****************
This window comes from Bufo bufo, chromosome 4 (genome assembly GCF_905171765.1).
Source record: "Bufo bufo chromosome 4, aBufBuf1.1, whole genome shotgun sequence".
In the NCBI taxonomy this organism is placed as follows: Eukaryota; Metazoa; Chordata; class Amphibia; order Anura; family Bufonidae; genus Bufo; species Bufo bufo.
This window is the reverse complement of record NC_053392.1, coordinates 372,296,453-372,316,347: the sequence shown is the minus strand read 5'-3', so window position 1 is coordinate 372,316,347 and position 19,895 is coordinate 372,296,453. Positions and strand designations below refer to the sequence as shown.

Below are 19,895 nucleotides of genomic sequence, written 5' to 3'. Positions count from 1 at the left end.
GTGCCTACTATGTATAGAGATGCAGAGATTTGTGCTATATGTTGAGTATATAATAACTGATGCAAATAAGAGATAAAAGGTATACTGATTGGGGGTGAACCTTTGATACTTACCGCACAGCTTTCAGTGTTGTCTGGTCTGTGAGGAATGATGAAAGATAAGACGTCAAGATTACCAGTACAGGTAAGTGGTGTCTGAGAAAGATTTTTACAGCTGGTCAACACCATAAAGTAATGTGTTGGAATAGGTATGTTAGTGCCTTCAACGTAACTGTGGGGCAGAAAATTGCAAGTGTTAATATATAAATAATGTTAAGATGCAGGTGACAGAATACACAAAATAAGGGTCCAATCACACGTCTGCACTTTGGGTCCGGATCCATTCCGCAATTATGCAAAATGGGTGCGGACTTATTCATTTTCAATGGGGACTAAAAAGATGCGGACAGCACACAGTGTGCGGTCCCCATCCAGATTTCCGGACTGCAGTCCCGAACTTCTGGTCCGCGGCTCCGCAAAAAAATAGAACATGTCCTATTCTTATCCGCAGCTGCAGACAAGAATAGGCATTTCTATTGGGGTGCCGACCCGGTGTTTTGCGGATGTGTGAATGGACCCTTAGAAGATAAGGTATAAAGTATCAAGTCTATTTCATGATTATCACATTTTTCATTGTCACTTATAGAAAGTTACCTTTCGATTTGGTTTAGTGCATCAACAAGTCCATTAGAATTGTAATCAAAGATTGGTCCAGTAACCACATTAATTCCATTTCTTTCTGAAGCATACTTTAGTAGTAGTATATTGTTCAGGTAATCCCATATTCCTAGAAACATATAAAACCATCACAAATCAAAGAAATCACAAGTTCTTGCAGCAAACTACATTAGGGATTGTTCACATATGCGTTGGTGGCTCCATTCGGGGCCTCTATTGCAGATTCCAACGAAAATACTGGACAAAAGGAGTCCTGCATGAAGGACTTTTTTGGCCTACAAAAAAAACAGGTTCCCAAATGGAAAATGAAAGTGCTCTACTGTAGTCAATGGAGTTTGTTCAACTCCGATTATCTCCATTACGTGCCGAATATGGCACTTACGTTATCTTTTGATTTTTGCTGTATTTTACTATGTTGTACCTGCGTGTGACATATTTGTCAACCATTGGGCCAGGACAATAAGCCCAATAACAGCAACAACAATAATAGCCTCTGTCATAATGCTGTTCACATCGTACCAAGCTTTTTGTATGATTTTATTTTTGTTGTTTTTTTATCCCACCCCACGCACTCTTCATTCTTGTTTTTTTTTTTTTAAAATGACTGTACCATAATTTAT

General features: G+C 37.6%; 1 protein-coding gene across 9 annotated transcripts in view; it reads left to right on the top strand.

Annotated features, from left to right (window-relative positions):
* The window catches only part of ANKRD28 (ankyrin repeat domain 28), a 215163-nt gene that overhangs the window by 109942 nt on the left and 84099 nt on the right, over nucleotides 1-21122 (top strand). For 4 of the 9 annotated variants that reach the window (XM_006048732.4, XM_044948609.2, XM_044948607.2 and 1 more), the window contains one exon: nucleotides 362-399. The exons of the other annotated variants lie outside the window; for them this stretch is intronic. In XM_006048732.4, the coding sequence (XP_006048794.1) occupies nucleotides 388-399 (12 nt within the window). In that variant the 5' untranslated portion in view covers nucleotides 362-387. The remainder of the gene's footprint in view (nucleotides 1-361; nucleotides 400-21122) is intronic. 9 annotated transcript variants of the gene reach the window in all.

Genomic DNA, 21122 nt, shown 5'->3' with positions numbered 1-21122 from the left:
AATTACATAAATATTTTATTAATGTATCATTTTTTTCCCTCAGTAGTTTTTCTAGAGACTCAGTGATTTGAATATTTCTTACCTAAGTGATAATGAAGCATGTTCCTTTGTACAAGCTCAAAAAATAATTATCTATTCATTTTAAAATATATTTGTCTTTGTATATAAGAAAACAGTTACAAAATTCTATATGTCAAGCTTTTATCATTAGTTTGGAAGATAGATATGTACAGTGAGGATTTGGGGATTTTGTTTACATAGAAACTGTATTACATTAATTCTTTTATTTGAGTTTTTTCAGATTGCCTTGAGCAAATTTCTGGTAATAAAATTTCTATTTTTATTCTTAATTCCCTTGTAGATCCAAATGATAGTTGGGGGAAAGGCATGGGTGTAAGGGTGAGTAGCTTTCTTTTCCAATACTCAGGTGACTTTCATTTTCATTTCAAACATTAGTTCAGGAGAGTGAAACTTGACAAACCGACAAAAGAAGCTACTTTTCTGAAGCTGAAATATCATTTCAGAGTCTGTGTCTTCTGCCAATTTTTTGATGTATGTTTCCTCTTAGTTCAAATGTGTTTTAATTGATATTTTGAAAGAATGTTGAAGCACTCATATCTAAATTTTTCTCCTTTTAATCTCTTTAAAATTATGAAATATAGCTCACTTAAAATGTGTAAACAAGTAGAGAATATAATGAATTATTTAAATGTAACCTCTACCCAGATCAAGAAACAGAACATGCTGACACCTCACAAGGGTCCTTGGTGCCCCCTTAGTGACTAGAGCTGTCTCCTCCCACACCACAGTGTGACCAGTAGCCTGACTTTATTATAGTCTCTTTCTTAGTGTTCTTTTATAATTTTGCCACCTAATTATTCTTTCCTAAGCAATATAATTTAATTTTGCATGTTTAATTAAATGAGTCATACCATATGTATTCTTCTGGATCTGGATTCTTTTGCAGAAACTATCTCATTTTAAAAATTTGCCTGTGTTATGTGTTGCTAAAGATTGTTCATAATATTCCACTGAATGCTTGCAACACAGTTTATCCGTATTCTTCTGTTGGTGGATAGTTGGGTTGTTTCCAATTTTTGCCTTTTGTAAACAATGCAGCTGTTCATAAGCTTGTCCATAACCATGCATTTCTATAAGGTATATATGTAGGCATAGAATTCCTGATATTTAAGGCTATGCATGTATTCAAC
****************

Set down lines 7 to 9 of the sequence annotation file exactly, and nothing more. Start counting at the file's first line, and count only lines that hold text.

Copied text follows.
General features: G+C 37.6%; 1 protein-coding gene across 9 annotated transcripts in view; it reads left to right on the top strand.

Annotated features, from left to right (window-relative positions):
* The window catches only part of ANKRD28 (ankyrin repeat domain 28), a 215163-nt gene that overhangs the window by 109942 nt on the left and 84099 nt on the right, over nucleotides 1-21122 (top strand). For 4 of the 9 annotated variants that reach the window (XM_006048732.4, XM_044948609.2, XM_044948607.2 and 1 more), the window contains one exon: nucleotides 362-399. The exons of the other annotated variants lie outside the window; for them this stretch is intronic. In XM_006048732.4, the coding sequence (XP_006048794.1) occupies nucleotides 388-399 (12 nt within the window). In that variant the 5' untranslated portion in view covers nucleotides 362-387. The remainder of the gene's footprint in view (nucleotides 1-361; nucleotides 400-21122) is intronic. 9 annotated transcript variants of the gene reach the window in all.